Name: Robert William Ward
Service No: 761223
Date of Death: 28/01/1917
Regiment/Service: Royal Field Artillery “C” Bty. 317th Bde.
Grave Reference: I. H. 11. Cemetery: Varennes Military Cemetery
Paul Allen writes:
On Sunday, 28 January 1917 Scarborough lost 761223 Gunner Robert William Ward.
Born in Scarborough during 1889 at 5 William Street, ‘William’ was the eldest son of Rachel (formerly Dixon) and ‘Shipwright/Carpenter’ Thomas Ward. Living in Scarborough in 1911 at 19 William Street with his widowed mother and sisters Carrie (born 1885), Jessie (1894), and brother Sam (1895), by the time of the Census, Sunday, 2 April, 21-year-old William was employed as a ‘Gardener’s Assistant’.
Robert William Ward enlisted into the Territorial Force 2nd Line Royal Field Artillery (RFA) at Scarborough’s St John’s Road Barracks during 1915 where he was initially issued with the Regimental No of 1284. Eventually attached to ‘C’ Battery of 317 Brigade of the RFA, William served in France in the Somme Sector with this unit until 25 January 1917 when he was badly injured in an accident. He was evacuated to the 47th Casualty Clearing Station located near the village of Varennes where, 3 days later, he died from the effects of his injuries.
(317 Brigade of the RFA was stationed at Scarborough’s St John’s Road Barracks before the war and went abroad with the 2nd (Northumbrian) Division during April 1915, when it took part in the Second Battle of Ypres that was fought between 22 April and 25 May 1915. The brigade was subsequently attached to the 63rd (Royal Naval) Division and served on the Western Front with this famous formation until the Armistice).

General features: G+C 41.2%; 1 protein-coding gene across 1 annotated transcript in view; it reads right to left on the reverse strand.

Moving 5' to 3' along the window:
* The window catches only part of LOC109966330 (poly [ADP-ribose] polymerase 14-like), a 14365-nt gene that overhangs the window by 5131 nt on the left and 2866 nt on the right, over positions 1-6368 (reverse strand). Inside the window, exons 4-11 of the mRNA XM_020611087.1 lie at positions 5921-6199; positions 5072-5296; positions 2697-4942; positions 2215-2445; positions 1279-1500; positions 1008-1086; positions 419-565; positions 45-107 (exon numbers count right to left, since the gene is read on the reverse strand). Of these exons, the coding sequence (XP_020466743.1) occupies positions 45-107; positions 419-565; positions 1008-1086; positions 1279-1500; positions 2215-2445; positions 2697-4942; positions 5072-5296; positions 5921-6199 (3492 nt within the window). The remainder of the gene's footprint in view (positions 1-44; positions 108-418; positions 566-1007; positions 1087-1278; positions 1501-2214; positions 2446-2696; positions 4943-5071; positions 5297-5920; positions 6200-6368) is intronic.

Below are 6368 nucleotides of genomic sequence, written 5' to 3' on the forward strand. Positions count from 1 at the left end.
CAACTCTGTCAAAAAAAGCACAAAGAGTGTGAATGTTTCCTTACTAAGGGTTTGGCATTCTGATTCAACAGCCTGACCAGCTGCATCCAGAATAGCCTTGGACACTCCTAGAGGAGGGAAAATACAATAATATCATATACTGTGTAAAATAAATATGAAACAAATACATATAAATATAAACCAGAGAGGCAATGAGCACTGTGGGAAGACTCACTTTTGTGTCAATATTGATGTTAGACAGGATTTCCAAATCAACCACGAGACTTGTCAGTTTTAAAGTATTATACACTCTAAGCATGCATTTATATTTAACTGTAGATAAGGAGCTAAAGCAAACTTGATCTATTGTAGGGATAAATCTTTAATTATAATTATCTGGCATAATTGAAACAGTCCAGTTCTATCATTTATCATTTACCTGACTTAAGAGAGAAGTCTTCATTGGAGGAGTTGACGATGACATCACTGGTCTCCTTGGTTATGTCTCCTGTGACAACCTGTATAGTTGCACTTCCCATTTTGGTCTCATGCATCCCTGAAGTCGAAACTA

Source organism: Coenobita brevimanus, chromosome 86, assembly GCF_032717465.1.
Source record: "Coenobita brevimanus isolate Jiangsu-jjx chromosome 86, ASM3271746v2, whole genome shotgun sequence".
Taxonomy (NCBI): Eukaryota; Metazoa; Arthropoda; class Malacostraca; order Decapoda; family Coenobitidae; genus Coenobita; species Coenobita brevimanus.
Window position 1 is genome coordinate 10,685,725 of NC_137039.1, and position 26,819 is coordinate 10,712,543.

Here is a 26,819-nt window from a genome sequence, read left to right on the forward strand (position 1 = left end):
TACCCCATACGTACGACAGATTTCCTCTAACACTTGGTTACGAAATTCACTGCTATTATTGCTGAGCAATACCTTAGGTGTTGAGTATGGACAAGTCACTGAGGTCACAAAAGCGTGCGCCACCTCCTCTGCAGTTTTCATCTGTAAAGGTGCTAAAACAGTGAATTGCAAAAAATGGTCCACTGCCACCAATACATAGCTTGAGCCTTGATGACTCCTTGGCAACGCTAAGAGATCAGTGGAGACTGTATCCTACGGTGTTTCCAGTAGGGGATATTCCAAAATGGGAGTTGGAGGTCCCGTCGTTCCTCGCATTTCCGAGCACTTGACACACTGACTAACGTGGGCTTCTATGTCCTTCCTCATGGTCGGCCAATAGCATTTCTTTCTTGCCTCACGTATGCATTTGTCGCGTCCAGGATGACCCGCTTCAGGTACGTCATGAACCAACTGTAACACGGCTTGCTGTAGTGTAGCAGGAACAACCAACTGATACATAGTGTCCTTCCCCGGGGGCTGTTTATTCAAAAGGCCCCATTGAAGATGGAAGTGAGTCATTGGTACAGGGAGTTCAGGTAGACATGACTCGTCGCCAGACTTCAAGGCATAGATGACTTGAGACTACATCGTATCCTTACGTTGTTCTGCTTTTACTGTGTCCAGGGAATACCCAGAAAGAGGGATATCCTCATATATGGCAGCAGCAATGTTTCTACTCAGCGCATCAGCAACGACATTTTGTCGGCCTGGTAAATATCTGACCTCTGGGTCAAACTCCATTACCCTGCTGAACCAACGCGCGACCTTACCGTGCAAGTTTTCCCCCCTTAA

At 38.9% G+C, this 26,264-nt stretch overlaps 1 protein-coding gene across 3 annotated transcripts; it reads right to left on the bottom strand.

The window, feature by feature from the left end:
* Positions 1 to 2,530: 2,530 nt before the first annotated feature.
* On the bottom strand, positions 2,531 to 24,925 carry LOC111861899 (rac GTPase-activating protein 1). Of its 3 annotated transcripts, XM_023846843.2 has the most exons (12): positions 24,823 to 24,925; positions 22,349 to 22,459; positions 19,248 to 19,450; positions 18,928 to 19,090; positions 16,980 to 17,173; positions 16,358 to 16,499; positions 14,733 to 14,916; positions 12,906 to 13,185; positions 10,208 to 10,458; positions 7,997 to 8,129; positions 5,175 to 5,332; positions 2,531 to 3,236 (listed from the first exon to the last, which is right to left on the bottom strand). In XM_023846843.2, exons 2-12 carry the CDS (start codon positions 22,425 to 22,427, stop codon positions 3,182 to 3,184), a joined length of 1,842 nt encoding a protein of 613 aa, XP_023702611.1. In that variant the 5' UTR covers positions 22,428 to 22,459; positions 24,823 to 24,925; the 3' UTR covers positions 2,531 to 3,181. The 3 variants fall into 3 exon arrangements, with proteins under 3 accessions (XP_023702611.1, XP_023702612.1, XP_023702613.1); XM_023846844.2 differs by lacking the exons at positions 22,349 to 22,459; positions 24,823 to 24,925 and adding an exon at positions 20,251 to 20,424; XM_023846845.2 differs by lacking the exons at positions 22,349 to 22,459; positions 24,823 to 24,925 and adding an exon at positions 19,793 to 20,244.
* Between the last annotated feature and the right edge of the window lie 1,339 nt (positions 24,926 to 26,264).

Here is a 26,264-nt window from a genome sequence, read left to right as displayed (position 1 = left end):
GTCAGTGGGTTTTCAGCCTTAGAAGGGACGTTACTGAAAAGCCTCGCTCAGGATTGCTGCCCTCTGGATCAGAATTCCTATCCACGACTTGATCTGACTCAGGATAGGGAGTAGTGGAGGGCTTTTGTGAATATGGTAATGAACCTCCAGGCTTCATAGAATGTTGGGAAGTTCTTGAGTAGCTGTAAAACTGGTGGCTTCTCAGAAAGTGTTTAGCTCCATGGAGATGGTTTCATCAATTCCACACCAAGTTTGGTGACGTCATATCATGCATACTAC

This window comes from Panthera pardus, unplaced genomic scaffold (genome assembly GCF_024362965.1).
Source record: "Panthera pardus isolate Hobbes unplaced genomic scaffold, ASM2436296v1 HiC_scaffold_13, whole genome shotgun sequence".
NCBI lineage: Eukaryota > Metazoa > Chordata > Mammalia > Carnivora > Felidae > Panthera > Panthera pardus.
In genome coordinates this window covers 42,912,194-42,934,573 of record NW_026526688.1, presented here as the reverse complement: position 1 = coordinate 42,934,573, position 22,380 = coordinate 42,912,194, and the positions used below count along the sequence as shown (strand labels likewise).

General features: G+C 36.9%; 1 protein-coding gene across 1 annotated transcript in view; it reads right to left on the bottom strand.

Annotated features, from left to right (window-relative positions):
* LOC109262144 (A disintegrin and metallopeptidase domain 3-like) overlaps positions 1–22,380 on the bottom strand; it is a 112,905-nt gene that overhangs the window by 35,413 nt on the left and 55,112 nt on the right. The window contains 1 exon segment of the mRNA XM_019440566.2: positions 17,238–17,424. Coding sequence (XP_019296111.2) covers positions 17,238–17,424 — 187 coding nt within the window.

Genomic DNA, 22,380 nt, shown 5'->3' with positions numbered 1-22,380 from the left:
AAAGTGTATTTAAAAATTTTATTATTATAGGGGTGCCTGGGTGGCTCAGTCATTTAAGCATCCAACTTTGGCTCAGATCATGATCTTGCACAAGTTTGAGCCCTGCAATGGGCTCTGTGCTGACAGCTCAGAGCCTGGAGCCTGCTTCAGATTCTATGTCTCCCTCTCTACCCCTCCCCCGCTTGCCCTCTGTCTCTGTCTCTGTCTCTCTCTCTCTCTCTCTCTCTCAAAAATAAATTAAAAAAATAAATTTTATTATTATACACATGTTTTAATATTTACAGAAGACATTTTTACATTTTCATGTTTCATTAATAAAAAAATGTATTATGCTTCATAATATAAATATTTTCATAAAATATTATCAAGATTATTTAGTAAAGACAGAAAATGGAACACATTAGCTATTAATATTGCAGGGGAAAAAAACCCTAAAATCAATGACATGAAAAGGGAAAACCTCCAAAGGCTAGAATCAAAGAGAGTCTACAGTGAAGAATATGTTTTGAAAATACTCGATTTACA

The news of Robert William’s death was published in ‘The Scarborough Mercury’ of Friday, 9 February 1917:
‘Pick strikes buried bomb’
‘Soldier’s death from wounds’…
‘The sad news was received by his mother at 19 William Street, that Gunner R.W. Ward, R.F.A., has died in France from wounds caused by his pick striking a buried bomb. A letter from his officer, Major Watson, states that he had been one of a party digging a dugout on 25 January, when his pick struck a buried bomb and he was badly injured. The letter states he had died on January 28, and tenders the deepest sympathy of the officer. Sergeant Broadrick, in a letter, gives the date of the accident as the 26 January. He says every possible aid and attention was given at the time of the accident and he was quickly removed in a motor ambulance to the hospital. ‘We can ill afford to lose such a valuable man’. Gunner Ward was 24 years of age, and had been in France about seven months. He was formerly with Messrs Lawrence*, florists, Valley Bridge Parade’…
*The family business of Lieutenant Harry Lawrence.
Following his demise on 28 January 1917, the remains of Robert Ward were interred into a burial ground used by the various Casualty Clearing Stations located at Varennes during the war and located on the outskirts of the village. It is today known as ‘Varennes Military Cemetery’, and contains the graves of 1,218 casualties of the Great War. Robert’s final resting place is located in Section 1, Row H, Grave 11.
In addition to the Oliver’s Mount War Memorial, elsewhere in Scarborough Robert William Ward is commemorated on the large stone ‘Roll of Honour’ located on the north interior wall of St Mary’s Parish Church that contains the names of 156 former members of the Parish of St Mary’s who lost their lives whilst on active service during the Great War of 1914-1919.